What We're Reading

Daily Reads: In Charlottesville, Right-Wing Extremists Shed Blood; Trump’s Killing Clean Water Rules

A roundup of stories we're reading at BillMoyers.com HQ...

In Charlottesville, the Latest Casualties of the Civil War

We produce this news digest every weekday. You can sign up to receive these updates as an email newsletter each morning.

 


 

The latest casualty of the Civil War –> Heather Heyer, the 32-year-old victim of a white supremacist’s terror attack on Saturday, “died standing up for what she believed in,” according to Christina Caron at The New York Times. Heyer, friends and colleagues say, was “a passionate advocate for the disenfranchised” who worked as a paralegal at a lawfirm specializing in fighting foreclosures.

At Rolling Stone, Sarah Posner writes that the alleged attacker, 20-year-old James Alex Fields Jr., of Ohio, had marched with Vanguard America earlier in the day. According to the Anti-Defamation League, that’s a “white supremacist group that… is particularly focused on recruiting young men and has engaged in unprecedented outreach efforts to attract students on American college campuses.”

FiveThirtyEight‘s Perry Bacon reports that while this kind of extremism is not a new phenomenon in this country, “what is different about this iteration of white nationalism is how the movement is framing its ideas, and the place those ideas occupy in US politics.”

A.C. Thompson, Robert Faturechi and Karim Hajj report for ProPublica that while “the white supremacists who flooded into the city’s Emancipation Park… had spent months openly planning for war,” prior to the deadly attack, police largely stood by while neo-Nazis and other “alt-right” groups skirmished with counter protesters.

The University of Virginia also seemed wholly unprepared for the torch-wielding mob that beat several students on Friday night, according to Jack Stripling at The Chronicle of Higher Education. At one point, political scientist Larry Sabato sheltered a number of terrified students in the basement of a campus building.

Donald Trump’s refusal to condemn the white supremacists earned criticism from across the political spectrum, and sent White House aides scrambling to “clarify” his remarks, according to Glenn Thrush and Rebecca Ruiz at The New York Times.

But The Washington Post’s Amy Wang reports that “Trump’s choice of words — and the silence that preceded them — are being cheered by at least a few groups of people: neo-Nazis and white nationalists.”

Buckle-up, because more hard-right “free speech” rallies are planned — the first of them next weekend in Boston.

Conditions worsen –> A group of asylum-seekers from Latin America who are being detained in a privately operated prison in Texas despite committing no crimes launched a hunger strike, and Robin Urevich reports for The American Prospect that their demands have been met with “pepper spray and violence” by the facility’s guards.

Palace intrigue –> Jonathan Swan reports for Axios that “the bare-knuckle campaign to remove national security adviser H.R. McMaster from the White House is about to get much uglier,” as “outside forces opposed to McMaster are going to allege he has a drinking problem.”

The hard-right’s central grievance with McMaster is their belief that he’s purging the “alt-right” from the White House. But even as the Breitbart wing targets McMaster, Dan Merica, Jim Acosta and Kaitlan Collins report for CNN that “the knives are out for Steve Bannon, President Donald Trump’s controversial chief strategist,” as “White House chief of staff John Kelly has soured” on him.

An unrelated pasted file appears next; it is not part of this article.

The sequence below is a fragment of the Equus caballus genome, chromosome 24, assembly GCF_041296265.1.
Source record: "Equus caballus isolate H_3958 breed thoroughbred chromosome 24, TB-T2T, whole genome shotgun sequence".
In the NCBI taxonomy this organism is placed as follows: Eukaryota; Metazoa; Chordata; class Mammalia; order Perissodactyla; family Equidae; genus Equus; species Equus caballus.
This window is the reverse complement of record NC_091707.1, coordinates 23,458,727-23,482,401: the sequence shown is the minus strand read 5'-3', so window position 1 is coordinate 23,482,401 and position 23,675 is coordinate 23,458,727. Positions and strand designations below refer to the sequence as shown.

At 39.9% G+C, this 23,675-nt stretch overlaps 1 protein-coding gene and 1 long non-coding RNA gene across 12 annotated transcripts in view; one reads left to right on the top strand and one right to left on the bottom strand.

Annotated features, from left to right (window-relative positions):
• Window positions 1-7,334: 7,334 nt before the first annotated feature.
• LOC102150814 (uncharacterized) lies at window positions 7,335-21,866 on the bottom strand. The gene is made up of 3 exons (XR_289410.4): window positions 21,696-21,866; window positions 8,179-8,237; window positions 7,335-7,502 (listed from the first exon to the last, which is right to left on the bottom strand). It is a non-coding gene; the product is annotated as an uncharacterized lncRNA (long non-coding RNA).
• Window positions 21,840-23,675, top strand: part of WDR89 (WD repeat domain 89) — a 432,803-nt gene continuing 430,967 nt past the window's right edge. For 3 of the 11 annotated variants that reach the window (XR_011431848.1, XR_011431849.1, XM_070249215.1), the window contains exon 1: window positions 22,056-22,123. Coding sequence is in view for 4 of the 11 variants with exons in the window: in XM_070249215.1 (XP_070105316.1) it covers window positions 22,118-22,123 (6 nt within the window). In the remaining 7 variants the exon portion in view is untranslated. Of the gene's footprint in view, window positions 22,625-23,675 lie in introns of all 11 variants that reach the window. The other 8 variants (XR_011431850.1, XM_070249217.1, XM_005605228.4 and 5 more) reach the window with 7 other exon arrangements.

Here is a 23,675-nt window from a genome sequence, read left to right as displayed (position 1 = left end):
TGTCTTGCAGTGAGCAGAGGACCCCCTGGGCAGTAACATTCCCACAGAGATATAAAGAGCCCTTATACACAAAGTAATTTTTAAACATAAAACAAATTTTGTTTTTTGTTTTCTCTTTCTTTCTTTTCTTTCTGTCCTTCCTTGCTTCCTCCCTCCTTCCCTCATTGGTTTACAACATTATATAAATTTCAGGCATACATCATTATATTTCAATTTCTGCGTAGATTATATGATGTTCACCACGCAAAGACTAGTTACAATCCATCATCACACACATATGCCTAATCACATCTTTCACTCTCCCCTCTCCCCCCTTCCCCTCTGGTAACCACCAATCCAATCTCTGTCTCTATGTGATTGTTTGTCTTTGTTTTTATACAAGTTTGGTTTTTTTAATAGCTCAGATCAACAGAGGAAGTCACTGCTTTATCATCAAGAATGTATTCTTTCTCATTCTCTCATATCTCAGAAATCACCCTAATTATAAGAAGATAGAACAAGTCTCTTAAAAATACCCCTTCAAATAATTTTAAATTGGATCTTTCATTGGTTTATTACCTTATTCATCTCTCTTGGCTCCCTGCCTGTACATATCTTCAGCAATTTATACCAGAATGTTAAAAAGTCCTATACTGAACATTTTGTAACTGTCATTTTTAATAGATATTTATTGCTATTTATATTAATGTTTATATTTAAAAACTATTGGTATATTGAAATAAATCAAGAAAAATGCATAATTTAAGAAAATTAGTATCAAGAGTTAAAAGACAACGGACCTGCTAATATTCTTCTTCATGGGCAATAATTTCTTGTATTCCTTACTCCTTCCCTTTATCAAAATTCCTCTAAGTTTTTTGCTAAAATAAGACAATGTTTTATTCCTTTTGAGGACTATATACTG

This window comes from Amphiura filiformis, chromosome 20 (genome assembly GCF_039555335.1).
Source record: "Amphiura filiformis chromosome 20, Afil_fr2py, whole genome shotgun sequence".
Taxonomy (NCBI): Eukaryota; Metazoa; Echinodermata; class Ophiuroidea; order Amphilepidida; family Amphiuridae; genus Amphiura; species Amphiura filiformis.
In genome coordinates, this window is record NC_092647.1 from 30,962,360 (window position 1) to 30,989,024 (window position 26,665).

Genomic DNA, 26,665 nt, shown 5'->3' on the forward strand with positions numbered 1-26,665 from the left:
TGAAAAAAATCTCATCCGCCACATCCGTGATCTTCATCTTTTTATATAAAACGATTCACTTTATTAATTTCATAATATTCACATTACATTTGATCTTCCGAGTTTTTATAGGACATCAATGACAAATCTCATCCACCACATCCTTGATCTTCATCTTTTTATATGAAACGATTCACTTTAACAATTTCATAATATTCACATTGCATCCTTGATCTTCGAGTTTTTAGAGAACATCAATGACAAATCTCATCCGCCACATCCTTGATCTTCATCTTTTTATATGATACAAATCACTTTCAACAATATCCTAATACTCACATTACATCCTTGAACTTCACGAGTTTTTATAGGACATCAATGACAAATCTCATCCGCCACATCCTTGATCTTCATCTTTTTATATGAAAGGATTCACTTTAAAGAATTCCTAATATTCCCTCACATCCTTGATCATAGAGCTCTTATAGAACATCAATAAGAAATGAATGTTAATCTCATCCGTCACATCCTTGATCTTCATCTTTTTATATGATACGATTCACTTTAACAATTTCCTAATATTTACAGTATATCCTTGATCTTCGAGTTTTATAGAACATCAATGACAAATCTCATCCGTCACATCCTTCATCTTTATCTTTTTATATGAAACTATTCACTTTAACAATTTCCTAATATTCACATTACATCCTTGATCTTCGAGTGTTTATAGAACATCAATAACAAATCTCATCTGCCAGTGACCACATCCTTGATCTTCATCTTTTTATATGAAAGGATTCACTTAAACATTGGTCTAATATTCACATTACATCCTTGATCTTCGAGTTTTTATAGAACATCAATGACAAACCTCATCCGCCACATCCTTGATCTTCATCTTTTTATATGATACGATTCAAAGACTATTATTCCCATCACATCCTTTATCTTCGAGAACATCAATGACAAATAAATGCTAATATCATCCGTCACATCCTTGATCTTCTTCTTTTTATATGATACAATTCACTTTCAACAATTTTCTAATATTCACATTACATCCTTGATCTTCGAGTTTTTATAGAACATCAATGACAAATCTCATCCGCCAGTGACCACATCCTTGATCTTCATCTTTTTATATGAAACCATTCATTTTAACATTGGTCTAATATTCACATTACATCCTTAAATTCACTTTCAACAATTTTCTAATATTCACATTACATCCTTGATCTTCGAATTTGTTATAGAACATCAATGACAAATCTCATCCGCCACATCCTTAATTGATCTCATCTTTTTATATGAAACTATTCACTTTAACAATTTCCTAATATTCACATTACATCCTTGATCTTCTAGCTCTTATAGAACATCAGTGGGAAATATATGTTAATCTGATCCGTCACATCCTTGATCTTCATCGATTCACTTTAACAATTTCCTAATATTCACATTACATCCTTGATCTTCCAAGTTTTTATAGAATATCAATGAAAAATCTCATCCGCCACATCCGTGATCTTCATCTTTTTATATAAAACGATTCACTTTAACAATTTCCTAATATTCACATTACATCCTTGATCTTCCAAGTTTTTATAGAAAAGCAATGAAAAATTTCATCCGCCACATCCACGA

Poison –> Peter Gleick writes at The Guardian that “poison once flowed in America’s waters” but “over the past four decades, a huge amount of effort has gone into cleaning” them up. Now Trump, and the Republican Congress, “have moved aggressively to roll back decades of water-quality protections put in place by previous Republican and Democratic administrations.”

Tensions ease slightly –> Christine Kim and Ben Blanchard report for Reuters that “tensions on the Korean peninsula eased slightly on Monday as South Korea’s president said resolving Pyongyang’s nuclear ambitions must be done peacefully and key US officials played down the risk of an imminent war.”

But Joseph Dunford, Chairman of the Joint Chiefs of Staff, said that the US “is preparing military options if sanctions imposed on North Korea fail,” according to Chris Bane at The Independent.

A bear to get through Congress –> Politico’s Rachel Bade and Bernie Becker offer five reasons why the GOP’s effort to rewrite the tax code could make repealing Obamacare look like a walk in the park in comparison.

They’re not always for limited government –> In Montana, where anti-governmentalism is common, the biggest wildfire in three decades has devastated ranchers’ grazing lands. Tim Craig reports for The Washington Post that “the Federal Emergency Management Agency (FEMA) originally rejected Montana’s request for assistance,” and now “many in this deeply conservative region are weighing their wariness about bureaucrats against their need for help.” Meanwhile, “local officials across the United States worry that it is becoming more difficult to secure help from FEMA for all sorts of natural disasters.”

 
Daily Reads was compiled by BillMoyers.com staff and edited by Kristin Miller.


We produce this news digest every weekday. You can sign up to receive these updates as an email.

RELATED CONTENT